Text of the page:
Sussex Dragonfly Group

Red-veined Darter (Red-veined Sympetrum)
Sympetrum fonscolombii (Selys, 1840)
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Suborder: Anisoptera
Family: Libellulidae

Red-veined Darter
(Red-veined Sympetrum)
Sympetrum fonscolombii

Suborder: Anisoptera
Family: Libellulidae

This migrant red darter species is a regular though still quite unusual visitor to Sussex. It is attempting colonisation.

Sympetrum fonscolombii
1 / 4
immature male
Photo: David Sadler
Sympetrum fonscolombii
2 / 4
female
Photo: David Sadler
Sympetrum fonscolombii
3 / 4
male
Photo: David Sadler
Sympetrum fonscolombii
4 / 4
male
Photo: David Sadler

More images

National status
Fairly frequent migrant, principally to south-west England though scattered records from elsewhere (has reached Scotland). Breeds nearly annually, but colonies are seemingly not stable.

Status in Sussex
Most of the records between 2004 to 2020 have been scattered along the coast including, from Beachy Head, clearly indicating immigration. Larger counts include 12 at Seven Sisters Country Park on 2 June 2007 and 15 around a brackish lagoon at Newhaven Tide Mills on 3 July 2019. Inland sites have included Arlington Reservoir, Arundel WWT, Bolney Ponds, Hurston Warren (near West Chiltington), Rewell Wood and Southease. There are a number of records of larvae and exuviae.

Distribution at 1km scale

Sympetrum fonscolombii distribution (all)
Sympetrum fonscolombii distribution pre 1980
Sympetrum fonscolombii distribution 1980 - 1989
Sympetrum fonscolombii distribution 1990 - 1999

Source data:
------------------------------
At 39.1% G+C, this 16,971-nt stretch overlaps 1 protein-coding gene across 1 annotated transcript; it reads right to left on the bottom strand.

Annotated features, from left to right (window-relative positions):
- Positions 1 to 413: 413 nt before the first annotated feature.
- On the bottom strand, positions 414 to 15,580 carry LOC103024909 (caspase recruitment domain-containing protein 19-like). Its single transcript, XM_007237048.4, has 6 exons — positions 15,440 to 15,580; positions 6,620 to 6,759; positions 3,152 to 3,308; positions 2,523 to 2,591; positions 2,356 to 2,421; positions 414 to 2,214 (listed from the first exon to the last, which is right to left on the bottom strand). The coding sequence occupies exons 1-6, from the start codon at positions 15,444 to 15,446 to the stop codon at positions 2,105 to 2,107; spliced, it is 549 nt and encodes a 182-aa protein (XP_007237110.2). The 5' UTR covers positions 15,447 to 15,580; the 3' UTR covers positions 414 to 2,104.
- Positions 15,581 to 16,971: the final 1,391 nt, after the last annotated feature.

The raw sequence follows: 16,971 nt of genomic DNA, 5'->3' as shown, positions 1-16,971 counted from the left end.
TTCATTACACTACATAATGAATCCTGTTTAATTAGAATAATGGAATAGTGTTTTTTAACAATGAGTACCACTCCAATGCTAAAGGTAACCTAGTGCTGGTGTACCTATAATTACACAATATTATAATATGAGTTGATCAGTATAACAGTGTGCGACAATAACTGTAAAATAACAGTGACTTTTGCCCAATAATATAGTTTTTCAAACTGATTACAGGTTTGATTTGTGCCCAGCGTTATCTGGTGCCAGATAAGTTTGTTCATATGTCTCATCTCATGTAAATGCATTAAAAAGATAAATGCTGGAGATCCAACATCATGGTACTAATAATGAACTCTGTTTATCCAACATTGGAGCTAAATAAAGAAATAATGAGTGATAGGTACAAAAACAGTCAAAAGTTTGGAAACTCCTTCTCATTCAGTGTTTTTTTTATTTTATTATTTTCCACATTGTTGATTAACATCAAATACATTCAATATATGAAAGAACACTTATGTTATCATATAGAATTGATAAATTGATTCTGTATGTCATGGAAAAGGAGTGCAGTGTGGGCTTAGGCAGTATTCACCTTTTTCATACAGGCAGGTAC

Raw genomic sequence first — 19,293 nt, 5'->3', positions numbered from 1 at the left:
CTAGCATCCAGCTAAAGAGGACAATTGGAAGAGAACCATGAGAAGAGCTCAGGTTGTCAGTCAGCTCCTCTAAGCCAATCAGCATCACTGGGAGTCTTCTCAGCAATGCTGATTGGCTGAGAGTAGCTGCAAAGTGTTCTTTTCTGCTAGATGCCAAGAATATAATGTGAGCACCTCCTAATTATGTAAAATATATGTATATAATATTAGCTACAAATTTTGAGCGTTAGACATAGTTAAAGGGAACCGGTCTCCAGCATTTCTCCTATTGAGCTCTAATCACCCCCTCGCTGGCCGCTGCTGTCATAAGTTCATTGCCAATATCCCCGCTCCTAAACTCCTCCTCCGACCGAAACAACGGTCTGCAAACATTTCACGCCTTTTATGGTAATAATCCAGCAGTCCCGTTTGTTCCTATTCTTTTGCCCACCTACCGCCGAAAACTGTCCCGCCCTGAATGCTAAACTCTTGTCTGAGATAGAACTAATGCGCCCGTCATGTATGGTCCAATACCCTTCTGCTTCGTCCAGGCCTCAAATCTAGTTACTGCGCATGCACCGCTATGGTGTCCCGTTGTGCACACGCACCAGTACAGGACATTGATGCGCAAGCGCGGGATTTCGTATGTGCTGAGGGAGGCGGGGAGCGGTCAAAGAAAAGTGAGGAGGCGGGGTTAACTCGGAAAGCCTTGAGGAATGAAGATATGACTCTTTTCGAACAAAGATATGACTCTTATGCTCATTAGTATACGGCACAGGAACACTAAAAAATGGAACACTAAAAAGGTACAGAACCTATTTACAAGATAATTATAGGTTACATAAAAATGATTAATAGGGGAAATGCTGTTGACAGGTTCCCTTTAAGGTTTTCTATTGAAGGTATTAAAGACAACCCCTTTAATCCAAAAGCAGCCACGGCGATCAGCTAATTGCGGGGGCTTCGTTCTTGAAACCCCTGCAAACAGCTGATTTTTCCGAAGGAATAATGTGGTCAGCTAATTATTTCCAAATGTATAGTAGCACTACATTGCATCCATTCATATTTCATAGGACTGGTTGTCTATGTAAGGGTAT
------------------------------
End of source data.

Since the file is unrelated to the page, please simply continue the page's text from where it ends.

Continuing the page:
Sympetrum fonscolombii distribution 2000 - 2009
Sympetrum fonscolombii distribution 2010 - 2019
Sympetrum fonscolombii distribution 2010 on

Historical records
Although Dannreuther (1939) listed it as a British but not a Sussex species, the Red-veined Darter (Sympetrum fonscolombii) had in fact been recorded in Sussex at Rye Harbour in 1898 by Lt Col. Irby (Chelmick 1974). N. Moore discovered one teneral female at Rye Harbour Gravel Pits in 1947, concluding that it had bred there (Hastings & East Sussex Naturalist), and the first confirmed breeding record was of a larva found by P. Logan at Douster Pond (part of Buchan Hill Ponds) near Crawley on 29 June 1987 (Chelmick 1992). From then up to 2004 when The Dragonflies of Sussex was published, there were a further 20 sightings. 2002 was a particularly good year when individuals were seen at four separate, mainly coastal locations, including a remarkable five males seen by J. Atkinson and I. Whitcomb at Sheepcote Valley, Brighton on 17 July. A total of 34 was noted at West Rise Marsh by K Gillam on 13 June 2021.

Flight times
Mainly June to September but with some records from May, October and November. A red darter seen near the coast earlier than June could well be this species.

Phenology (adult)

Sympetrum fonscolombii phenology (all)
Sympetrum fonscolombii phenology pre 1980
Sympetrum fonscolombii phenology 1980 - 1989
Sympetrum fonscolombii phenology 1990 - 1999
Sympetrum fonscolombii phenology 2000 - 2009
Sympetrum fonscolombii phenology 2010 - 2019
Sympetrum fonscolombii phenology 2010 on

Habitat
Breeds in large shallow water bodies ( BDS website).

Similar species